Juneteenth Emancipation Day Celebration, June 19, 1900, Texas by Mrs. Charles Stephenson (Grace Murray) from The Portal to Texas History Austin History Center, Austin Public Library. This media file is in the public domain in the United States.

On June 19th, 1865, in Galveston, Texas Union Major General Gordon Granger read General Order Number Three to an assembled group of people stating that all slaves were free. This was the news that resulted from Lincoln’s Emancipation Proclamation from Jan. 1, 1863 as it finally reached all states, and Texas became the very last state to hear of the news.  Within the black community, this announcement sparked an immediate celebration, and was again celebrated the following year. Years later at Booker T. Washington Park in Limestone, Texas the celebrations drew thousands of people in commemoration of this freedom. Black families gathered together that day to commemorate their final notification that slavery had officially ended.

As a result the date of June 19th was known as the blended word, Juneteenth, and celebrations spread throughout Texas and neighboring states. In the 19th century, festivities included the reading of the Emancipation Proclamation, slave stories, prayer, speeches, rodeos, dances, games and lots of food. As populations spread from the southern United States to more urban areas the celebrations continued.  In the 1970’s the popularity of Juneteenth was resurfacing in Texas, and in 1980 it became a state holiday. Celebrations now include many festivities in many states as a celebration of freedom from slavery.

“Juneteenth.” Columbia Electronic Encyclopedia, 6th Edition, Feb. 2020, p. 1. EBSCOhost, ezjsrcc.vccs.edu:2048/login?url=http://search.ebscohost.com/login.aspx?direct=true&db=khh&AN=134522961&site=ehost-live&scope=site.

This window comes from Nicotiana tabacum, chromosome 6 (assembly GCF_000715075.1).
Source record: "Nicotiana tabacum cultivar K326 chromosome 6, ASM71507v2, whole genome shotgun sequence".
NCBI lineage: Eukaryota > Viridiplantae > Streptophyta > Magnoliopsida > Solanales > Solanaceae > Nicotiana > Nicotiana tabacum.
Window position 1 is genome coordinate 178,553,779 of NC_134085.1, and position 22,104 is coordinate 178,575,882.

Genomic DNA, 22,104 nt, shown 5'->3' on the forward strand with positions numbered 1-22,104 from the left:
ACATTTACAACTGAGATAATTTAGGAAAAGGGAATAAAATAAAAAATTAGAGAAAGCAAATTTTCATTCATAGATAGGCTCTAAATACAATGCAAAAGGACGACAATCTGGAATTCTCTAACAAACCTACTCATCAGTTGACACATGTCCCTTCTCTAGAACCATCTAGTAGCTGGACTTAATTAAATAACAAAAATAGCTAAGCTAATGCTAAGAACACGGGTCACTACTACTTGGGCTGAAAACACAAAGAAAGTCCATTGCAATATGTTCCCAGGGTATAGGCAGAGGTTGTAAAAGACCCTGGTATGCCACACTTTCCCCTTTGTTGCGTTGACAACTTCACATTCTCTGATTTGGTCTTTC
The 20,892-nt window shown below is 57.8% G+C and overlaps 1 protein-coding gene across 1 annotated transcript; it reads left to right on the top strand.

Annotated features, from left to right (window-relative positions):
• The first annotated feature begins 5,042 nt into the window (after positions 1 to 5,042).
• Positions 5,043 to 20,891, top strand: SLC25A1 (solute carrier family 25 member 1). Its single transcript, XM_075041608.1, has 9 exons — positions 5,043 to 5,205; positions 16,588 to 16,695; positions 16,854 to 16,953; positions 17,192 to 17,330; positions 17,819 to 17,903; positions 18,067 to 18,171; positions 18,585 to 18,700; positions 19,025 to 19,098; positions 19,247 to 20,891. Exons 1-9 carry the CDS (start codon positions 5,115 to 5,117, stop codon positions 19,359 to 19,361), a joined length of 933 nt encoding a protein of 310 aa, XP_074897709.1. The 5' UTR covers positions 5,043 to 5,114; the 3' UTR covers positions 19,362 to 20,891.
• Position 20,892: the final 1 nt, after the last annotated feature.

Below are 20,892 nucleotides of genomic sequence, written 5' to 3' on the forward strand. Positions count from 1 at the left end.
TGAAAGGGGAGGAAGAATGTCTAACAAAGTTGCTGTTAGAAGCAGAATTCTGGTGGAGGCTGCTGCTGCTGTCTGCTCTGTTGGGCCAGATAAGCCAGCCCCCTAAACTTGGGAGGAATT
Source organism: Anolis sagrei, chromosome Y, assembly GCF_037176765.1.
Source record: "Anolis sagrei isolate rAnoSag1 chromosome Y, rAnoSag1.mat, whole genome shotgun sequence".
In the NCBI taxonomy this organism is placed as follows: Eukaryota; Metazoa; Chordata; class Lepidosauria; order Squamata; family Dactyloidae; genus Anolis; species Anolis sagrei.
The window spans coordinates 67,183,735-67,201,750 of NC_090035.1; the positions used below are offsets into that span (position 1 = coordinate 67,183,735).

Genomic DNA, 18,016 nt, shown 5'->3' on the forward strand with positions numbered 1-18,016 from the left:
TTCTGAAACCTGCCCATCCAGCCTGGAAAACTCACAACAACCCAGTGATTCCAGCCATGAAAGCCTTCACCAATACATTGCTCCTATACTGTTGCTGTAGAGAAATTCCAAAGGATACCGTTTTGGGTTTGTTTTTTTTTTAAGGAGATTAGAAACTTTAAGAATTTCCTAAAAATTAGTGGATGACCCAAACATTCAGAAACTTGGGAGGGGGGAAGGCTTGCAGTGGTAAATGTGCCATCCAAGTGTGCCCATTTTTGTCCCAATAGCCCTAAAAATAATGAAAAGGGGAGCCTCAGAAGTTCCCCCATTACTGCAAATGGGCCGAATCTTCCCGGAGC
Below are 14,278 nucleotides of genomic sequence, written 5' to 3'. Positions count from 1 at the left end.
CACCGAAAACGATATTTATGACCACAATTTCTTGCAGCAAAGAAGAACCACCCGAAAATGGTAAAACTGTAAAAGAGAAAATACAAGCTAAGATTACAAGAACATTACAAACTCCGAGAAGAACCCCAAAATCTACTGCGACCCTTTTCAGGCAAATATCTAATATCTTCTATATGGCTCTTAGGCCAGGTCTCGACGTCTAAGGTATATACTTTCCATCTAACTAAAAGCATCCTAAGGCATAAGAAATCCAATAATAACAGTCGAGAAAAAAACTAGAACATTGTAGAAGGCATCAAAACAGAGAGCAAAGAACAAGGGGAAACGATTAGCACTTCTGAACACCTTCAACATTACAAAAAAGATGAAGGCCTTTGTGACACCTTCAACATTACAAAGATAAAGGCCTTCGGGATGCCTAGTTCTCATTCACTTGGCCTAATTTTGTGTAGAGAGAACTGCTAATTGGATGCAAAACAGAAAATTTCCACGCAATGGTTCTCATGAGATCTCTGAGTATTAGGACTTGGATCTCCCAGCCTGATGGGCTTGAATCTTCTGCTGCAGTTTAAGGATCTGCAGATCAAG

Prather, Patricia Smith. “Juneteenth.” Cobblestone, vol. 18, no. 3, Mar. 1997, p. 17. EBSCOhost, ezjsrcc.vccs.edu:2048/login?url=http://search.ebscohost.com/login.aspx?direct=true&db=khh&AN=9704025456&site=ehost-live&scope=site.

Wynn, Linda T. “Juneteenth.” Freedom Facts & Firsts: 400 Years of the African American Civil Rights Experience, Jan. 2009, p. 26. EBSCOhost, ezjsrcc.vccs.edu:2048/login?url=http://search.ebscohost.com/login.aspx?direct=true&db=khh&AN=40073964&site=ehost-live&scope=site.

Gay Pride Month 2020

OLYMPUS DIGITAL CAMERAStonewall Inn (#14) pride weekend 2016 Image taken from Wikimedia Commons. Image licensed under the Creative Commons Attribution-Share Alike 4.0 International license.

“The spirit that emerged outside a Mafia-run bar in 1969 became the pulse of the gay community and inspired not just an annual parade but ways to express gay pride in individual lives.
Stonewall happens every day.”

― Ann Bausum, Stonewall: Breaking Out in the Fight for Gay Rights

June is Gay Pride Month, and this year celebrates the impetus of the Pride movement, the Stonewall Riots of 1969. In recent years, we have witnessed laws passed ensuring marriage and workplace equality for the LGBTQ+ community. These rights were won through years of protest and legal battles – the will to fight for all of these hard-won rights began at the popular NYC hangout The Stonewall bar, which was also the epicenter of the Manhattan Gay and Lesbian community.

The New York City Police department would regularly raid the bar, arresting, or in some cases, brutally assaulting many of the customers. On June 28th 1969, the patrons of the Stonewall decided to fight back, inciting a riot when NYC Police attempted yet another raid. This time the police were met with stiff resistance, and from this uprising was born the Pride Movement, which has been fighting for equality ever since.

To read about the Stonewall Riots, and other stories about early champions of the Gay Rights Movement, start with the resources listed below. When performing your own search, make sure to utilize the filtering menus in the library catalog and library databases. 

Helpful search terms for your research: Gay Pride, LGBTQ+, Stonewall Riots, Marriage Equality

Electronic Resources

The Wedding Heard ‘Round the World: America’s First Gay Marriage by Michael McConnell, Jack Baker, and Gail Langer Karwoski – 2016

https://ebookcentral-proquest-com.ezproxy.vccs.edu:2443/lib/jsrcc/detail.action?docID=4391858

Law and the Gay Rights Story: The Long Search for Equal Justice in a Divided Democracy by Walter Frank – 2014

https://vcc-srl-primo.hosted.exlibrisgroup.com/permalink/f/1r9mc31/01VCC_NETWORK_ALMA5158073000004386

VIDEO

After Stonewall: America’s LGBT Movement – 1977

https://vcc-srl-primo.hosted.exlibrisgroup.com/permalink/f/anvtfj/01VCC_NETWORK_ALMA5166190510004386

BOOKS